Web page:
Because cancer is such a complicated process, it's difficult to know how to react to news reports of chemical spills and air pollution. Before you panic, get the facts about these common myths about carcinogens:
Even tiny amounts of carcinogens can cause cancer
Most carcinogens won't cause cancer unless you're exposed to a great deal of the substance. For instance, radiation causes cancer, but getting your arm X-rayed to look for broken bones isn't likely to cause cancer because you're exposed to X-ray radiation for a very short period of time. Other carcinogens require many years of daily exposure to cause cancer.
Man-made carcinogens are more dangerous than carcinogens that occur naturally
Carcinogens aren't solely man-made. They can also occur naturally in the environment. For instance, asbestos and cadmium — both listed as known carcinogens by the federal government — are both found naturally in the earth. Eliminating all man-made carcinogens wouldn't remove all the carcinogens in the environment.
Being near a carcinogen is all it takes to cause cancer
Most carcinogens are absorbed into your body in a very specific way. Cadmium, for example, only increases the risk of cancer if it's inhaled through polluted air or ingested through contaminated food or water. Touching a rock that contains cadmium won't increase your risk of cancer. Other carcinogens are absorbed through your bloodstream, your mucous membranes or your skin.
Cancer rates are on the rise because there are more carcinogens in the environment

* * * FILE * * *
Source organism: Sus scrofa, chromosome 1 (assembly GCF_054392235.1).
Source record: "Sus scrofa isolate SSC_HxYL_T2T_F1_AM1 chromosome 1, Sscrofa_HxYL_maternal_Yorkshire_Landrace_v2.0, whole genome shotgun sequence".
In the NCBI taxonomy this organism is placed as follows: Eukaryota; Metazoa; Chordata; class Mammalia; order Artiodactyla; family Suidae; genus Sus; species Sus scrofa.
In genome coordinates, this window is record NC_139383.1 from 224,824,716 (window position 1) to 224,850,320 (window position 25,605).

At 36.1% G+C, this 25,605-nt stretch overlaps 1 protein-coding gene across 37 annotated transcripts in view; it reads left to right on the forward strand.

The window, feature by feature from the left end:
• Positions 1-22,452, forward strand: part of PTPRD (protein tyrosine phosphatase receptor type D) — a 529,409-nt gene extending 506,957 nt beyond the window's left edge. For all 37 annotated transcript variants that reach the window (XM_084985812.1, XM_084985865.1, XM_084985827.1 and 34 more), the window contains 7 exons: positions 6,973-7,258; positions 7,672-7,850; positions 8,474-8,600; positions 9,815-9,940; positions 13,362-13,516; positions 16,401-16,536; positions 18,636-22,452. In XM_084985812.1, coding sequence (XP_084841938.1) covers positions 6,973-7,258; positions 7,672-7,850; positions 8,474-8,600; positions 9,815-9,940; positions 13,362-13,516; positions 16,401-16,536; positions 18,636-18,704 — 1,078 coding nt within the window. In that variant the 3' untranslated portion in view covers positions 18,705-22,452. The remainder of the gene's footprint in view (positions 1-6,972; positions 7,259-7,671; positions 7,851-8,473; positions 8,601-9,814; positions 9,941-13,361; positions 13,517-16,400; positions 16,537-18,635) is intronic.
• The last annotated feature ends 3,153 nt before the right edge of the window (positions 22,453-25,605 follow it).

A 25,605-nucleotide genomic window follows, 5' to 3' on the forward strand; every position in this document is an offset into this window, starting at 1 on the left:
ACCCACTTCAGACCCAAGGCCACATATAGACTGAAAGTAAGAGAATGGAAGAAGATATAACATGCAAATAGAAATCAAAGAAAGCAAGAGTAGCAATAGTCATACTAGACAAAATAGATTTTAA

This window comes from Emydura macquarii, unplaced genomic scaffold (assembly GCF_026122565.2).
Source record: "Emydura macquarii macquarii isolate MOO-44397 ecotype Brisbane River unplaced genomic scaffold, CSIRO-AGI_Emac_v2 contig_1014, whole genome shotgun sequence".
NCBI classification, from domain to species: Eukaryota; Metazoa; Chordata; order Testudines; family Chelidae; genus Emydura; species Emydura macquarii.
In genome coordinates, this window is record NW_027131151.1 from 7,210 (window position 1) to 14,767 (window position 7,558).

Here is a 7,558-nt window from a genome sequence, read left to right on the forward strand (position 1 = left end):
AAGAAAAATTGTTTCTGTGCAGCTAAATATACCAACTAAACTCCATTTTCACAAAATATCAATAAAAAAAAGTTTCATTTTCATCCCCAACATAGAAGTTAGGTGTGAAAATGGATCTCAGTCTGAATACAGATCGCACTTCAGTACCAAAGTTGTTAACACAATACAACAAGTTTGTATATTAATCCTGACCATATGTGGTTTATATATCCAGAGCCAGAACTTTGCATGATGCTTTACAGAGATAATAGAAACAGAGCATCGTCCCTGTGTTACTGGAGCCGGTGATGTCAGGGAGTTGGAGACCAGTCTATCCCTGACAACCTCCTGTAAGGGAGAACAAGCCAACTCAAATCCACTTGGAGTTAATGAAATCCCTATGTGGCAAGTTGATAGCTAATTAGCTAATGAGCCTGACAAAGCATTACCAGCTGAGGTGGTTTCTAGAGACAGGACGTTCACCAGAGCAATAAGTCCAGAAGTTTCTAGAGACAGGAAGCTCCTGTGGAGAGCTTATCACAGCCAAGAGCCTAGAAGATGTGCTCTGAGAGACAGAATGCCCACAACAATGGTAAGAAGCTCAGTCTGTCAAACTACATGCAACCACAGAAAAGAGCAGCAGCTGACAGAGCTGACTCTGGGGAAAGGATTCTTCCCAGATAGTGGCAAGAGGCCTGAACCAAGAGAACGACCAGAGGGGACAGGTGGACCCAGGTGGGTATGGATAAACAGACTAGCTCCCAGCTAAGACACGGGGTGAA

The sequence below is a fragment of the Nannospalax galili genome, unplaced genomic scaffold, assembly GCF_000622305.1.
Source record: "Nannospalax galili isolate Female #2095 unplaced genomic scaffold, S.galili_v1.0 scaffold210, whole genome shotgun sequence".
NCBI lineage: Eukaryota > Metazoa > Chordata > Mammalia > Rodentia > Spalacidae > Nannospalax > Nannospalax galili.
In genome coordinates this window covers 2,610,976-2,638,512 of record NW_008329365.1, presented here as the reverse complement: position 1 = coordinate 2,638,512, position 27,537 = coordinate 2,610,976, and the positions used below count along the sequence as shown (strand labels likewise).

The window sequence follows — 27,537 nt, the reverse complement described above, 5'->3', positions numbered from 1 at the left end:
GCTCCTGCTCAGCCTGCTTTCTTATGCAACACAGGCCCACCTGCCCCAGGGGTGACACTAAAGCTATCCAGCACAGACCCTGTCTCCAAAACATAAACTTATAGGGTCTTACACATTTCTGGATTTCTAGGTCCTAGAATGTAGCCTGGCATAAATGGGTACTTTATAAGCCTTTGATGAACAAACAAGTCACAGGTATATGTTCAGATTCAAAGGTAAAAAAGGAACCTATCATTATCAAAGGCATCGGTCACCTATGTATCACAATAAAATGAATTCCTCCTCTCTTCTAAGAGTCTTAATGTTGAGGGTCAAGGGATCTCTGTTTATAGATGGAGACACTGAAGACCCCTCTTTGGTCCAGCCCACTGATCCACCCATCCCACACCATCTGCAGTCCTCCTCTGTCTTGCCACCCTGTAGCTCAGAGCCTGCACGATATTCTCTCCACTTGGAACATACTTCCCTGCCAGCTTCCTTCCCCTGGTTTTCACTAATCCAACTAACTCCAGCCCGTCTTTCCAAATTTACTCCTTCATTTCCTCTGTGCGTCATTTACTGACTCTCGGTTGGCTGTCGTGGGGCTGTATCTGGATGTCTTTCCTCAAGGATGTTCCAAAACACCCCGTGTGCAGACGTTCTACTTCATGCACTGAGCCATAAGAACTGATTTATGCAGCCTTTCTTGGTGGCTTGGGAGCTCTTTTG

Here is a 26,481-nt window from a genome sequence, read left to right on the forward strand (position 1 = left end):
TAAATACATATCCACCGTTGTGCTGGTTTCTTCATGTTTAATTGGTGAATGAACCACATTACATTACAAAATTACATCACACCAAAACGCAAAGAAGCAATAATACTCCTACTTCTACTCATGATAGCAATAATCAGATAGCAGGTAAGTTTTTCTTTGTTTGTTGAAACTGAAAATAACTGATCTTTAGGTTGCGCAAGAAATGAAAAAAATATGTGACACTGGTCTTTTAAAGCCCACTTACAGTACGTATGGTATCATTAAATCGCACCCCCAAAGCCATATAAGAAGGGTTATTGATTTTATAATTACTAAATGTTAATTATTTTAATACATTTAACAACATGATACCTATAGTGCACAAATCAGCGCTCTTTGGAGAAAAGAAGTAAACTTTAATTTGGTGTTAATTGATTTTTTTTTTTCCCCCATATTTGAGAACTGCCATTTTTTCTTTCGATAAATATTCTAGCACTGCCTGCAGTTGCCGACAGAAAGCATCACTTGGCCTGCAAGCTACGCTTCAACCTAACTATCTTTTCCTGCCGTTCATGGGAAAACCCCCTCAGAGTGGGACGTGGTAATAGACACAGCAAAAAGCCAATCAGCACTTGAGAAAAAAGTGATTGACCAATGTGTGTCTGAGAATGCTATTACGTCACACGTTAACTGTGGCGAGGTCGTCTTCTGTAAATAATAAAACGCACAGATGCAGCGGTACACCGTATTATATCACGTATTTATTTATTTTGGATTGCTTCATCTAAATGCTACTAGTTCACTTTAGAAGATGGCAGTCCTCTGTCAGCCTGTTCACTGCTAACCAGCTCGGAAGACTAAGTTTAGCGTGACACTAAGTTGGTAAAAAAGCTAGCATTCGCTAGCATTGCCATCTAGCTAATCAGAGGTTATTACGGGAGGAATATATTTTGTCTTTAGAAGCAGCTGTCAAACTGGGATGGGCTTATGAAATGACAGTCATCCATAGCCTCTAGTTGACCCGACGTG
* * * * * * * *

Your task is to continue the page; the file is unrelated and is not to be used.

Many factors contribute to the rate of newly diagnosed cancers. There's no evidence to suggest that environmental carcinogens have anything to do with the increases in newly diagnosed cancers that occurred from 1975 through the early 1990s. Most researchers attribute that increase to smoking and the fact that more people were being screened for cancer. In addition, the population is increasing and people are living longer — making them more likely to develop cancer. The incidence rate of cancer — the number of cancer cases per 100,000 people — has remained stable for most cancers.
It's impossible to stay away from all environmental carcinogens. While it may be scary to know that you can't control whether you get cancer, you can take measures to reduce your risk. You can:
- Control what's within your reach. You make choices every day that could reduce your risk of cancer. Though eating a healthy low-fat diet full of fruits and vegetables can't guarantee that you won't get cancer, it may reduce your risk. Avoiding cigarette smoke, excessive alcohol consumption and excessive amounts of sunlight reduces your risk of certain cancers.
- Know what carcinogens you work with. In the United States, your employer is required to inform you about the hazards of any chemicals in your workplace. Follow all safety precautions at your workplace. Ask your doctor what more you could do to protect yourself.
- Get screened. Though cancer is difficult to prevent, most cancers can be treated if found at an early stage. Screenings for cancer can help your doctor identify cancers at a treatable stage.
- Be conscious of chemicals around your home and use them properly. The bug spray in your home isn't likely to cause cancer, especially when used correctly. Follow the directions on any household chemical containers. Open a window in the room where you're using chemicals and wash up when you're done. If you're worried about household chemicals, choose alternatives, but know that the alternatives may do more to calm your mind than to actually reduce your risk of cancer. Use the National Library of Medicine's Household Products Database to learn more about the ingredients in household chemicals.